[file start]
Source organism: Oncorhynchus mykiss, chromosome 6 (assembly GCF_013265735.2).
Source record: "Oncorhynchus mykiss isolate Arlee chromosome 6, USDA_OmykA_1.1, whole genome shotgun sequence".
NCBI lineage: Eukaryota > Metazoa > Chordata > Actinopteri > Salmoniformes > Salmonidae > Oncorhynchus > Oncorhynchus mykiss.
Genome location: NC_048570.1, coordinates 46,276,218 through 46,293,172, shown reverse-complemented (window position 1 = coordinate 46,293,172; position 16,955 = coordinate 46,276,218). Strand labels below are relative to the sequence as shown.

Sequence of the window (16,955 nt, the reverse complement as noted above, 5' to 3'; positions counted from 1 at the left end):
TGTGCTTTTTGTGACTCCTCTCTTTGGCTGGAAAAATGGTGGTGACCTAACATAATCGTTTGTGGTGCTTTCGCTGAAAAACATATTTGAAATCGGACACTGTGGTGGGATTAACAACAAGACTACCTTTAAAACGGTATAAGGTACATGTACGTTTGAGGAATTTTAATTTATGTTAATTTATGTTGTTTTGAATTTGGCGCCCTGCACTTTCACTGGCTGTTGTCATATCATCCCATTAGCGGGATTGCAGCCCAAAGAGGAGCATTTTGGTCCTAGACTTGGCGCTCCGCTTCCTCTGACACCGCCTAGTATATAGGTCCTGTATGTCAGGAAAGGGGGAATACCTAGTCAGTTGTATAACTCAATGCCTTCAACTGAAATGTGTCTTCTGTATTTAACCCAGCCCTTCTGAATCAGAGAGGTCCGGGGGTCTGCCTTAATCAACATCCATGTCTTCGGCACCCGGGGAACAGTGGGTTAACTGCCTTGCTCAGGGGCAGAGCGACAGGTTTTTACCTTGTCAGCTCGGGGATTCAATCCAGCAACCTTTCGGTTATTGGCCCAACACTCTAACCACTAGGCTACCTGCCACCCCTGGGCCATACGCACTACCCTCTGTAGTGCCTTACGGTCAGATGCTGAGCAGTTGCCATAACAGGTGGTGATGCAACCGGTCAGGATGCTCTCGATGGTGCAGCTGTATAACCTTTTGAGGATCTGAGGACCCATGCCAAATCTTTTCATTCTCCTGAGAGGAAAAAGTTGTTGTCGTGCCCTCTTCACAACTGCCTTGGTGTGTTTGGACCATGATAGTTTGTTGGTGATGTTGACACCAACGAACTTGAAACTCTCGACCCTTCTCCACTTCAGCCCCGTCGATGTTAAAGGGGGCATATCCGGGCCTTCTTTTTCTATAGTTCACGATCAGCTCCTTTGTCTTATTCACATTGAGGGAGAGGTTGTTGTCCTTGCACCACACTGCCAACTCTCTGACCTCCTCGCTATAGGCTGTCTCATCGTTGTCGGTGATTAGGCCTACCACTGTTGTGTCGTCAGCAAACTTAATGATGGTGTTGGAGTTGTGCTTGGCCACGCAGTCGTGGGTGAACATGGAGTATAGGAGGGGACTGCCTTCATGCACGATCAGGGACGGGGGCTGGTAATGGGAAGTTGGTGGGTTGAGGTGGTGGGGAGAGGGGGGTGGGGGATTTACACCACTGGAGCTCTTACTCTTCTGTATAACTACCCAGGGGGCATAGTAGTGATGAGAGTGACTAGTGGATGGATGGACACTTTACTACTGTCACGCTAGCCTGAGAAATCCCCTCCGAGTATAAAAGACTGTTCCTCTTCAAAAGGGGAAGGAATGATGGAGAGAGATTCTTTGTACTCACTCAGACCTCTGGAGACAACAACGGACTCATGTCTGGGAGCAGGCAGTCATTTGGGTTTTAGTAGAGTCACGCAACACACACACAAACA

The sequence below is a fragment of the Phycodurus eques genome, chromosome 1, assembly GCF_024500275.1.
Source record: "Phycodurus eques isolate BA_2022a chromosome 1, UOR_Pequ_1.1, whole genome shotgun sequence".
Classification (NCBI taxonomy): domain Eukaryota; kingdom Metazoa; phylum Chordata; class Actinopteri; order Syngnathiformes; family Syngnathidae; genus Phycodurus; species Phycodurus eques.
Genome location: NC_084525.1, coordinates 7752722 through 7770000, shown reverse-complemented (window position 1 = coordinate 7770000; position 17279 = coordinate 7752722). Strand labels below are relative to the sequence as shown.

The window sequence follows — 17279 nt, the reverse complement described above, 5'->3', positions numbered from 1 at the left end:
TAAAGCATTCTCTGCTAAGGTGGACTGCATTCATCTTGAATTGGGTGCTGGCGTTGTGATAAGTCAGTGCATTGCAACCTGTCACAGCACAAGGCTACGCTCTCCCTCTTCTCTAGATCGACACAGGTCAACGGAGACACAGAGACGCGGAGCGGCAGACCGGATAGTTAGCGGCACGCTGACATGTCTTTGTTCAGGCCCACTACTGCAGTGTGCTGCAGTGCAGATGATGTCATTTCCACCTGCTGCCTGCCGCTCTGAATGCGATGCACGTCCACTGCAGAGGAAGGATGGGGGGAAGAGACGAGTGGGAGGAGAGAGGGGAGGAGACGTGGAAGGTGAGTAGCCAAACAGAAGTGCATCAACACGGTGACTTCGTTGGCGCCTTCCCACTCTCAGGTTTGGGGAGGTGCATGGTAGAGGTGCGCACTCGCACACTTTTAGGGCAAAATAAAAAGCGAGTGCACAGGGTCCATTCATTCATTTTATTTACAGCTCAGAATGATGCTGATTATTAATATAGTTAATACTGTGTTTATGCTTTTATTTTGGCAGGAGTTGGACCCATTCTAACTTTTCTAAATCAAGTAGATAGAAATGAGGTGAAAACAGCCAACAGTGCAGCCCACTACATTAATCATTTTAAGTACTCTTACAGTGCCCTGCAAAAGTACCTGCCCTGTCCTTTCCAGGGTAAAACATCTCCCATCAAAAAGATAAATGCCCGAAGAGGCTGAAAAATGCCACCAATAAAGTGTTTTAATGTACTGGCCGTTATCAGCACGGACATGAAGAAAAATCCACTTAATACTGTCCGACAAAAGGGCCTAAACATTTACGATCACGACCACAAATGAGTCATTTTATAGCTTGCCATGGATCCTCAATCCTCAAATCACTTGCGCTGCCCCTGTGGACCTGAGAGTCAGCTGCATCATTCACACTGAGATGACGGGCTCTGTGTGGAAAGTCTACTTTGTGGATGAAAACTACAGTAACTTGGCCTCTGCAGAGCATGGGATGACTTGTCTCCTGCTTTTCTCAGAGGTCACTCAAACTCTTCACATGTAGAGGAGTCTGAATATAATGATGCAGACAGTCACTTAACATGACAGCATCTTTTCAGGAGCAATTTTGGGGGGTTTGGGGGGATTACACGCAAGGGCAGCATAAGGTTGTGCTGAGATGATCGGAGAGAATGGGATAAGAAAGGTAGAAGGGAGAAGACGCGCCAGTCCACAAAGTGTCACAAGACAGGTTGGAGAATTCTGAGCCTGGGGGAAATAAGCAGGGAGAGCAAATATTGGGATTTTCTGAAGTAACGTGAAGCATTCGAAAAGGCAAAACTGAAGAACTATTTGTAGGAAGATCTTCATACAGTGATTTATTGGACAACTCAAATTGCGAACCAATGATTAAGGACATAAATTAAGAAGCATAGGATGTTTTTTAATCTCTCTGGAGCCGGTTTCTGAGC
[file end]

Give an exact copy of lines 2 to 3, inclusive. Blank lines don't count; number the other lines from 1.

Source record: "Oncorhynchus mykiss isolate Arlee chromosome 6, USDA_OmykA_1.1, whole genome shotgun sequence".
NCBI lineage: Eukaryota > Metazoa > Chordata > Actinopteri > Salmoniformes > Salmonidae > Oncorhynchus > Oncorhynchus mykiss.